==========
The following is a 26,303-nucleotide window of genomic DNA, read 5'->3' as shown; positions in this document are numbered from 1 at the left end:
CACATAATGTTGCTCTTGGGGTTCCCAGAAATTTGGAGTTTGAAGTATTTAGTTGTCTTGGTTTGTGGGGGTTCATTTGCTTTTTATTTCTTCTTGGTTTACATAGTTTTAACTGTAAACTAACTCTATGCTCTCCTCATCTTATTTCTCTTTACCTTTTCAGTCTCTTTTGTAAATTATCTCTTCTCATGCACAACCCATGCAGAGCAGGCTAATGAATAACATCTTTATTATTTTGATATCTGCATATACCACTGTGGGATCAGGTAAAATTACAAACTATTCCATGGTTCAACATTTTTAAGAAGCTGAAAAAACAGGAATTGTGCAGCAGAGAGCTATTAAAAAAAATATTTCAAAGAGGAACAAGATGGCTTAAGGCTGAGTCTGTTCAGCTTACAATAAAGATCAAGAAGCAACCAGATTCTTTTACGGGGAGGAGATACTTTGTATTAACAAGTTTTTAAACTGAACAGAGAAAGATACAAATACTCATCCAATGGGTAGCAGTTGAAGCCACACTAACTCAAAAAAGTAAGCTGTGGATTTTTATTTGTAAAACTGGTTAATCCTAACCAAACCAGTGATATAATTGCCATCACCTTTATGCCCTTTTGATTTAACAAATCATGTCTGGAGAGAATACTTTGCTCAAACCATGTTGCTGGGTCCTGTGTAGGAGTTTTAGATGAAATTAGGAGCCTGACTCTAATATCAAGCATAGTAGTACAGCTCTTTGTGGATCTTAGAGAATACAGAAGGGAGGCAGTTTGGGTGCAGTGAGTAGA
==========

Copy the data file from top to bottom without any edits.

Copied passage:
The following is a 26,303-nucleotide window of genomic DNA, read 5'->3' as shown; positions in this document are numbered from 1 at the left end:
CACATAATGTTGCTCTTGGGGTTCCCAGAAATTTGGAGTTTGAAGTATTTAGTTGTCTTGGTTTGTGGGGGTTCATTTGCTTTTTATTTCTTCTTGGTTTACATAGTTTTAACTGTAAACTAACTCTATGCTCTCCTCATCTTATTTCTCTTTACCTTTTCAGTCTCTTTTGTAAATTATCTCTTCTCATGCACAACCCATGCAGAGCAGGCTAATGAATAACATCTTTATTATTTTGATATCTGCATATACCACTGTGGGATCAGGTAAAATTACAAACTATTCCATGGTTCAACATTTTTAAGAAGCTGAAAAAACAGGAATTGTGCAGCAGAGAGCTATTAAAAAAAATATTTCAAAGAGGAACAAGATGGCTTAAGGCTGAGTCTGTTCAGCTTACAATAAAGATCAAGAAGCAACCAGATTCTTTTACGGGGAGGAGATACTTTGTATTAACAAGTTTTTAAACTGAACAGAGAAAGATACAAATACTCATCCAATGGGTAGCAGTTGAAGCCACACTAACTCAAAAAAGTAAGCTGTGGATTTTTATTTGTAAAACTGGTTAATCCTAACCAAACCAGTGATATAATTGCCATCACCTTTATGCCCTTTTGATTTAACAAATCATGTCTGGAGAGAATACTTTGCTCAAACCATGTTGCTGGGTCCTGTGTAGGAGTTTTAGATGAAATTAGGAGCCTGACTCTAATATCAAGCATAGTAGTACAGCTCTTTGTGGATCTTAGAGAATACAGAAGGGAGGCAGTTTGGGTGCAGTGAGTAGA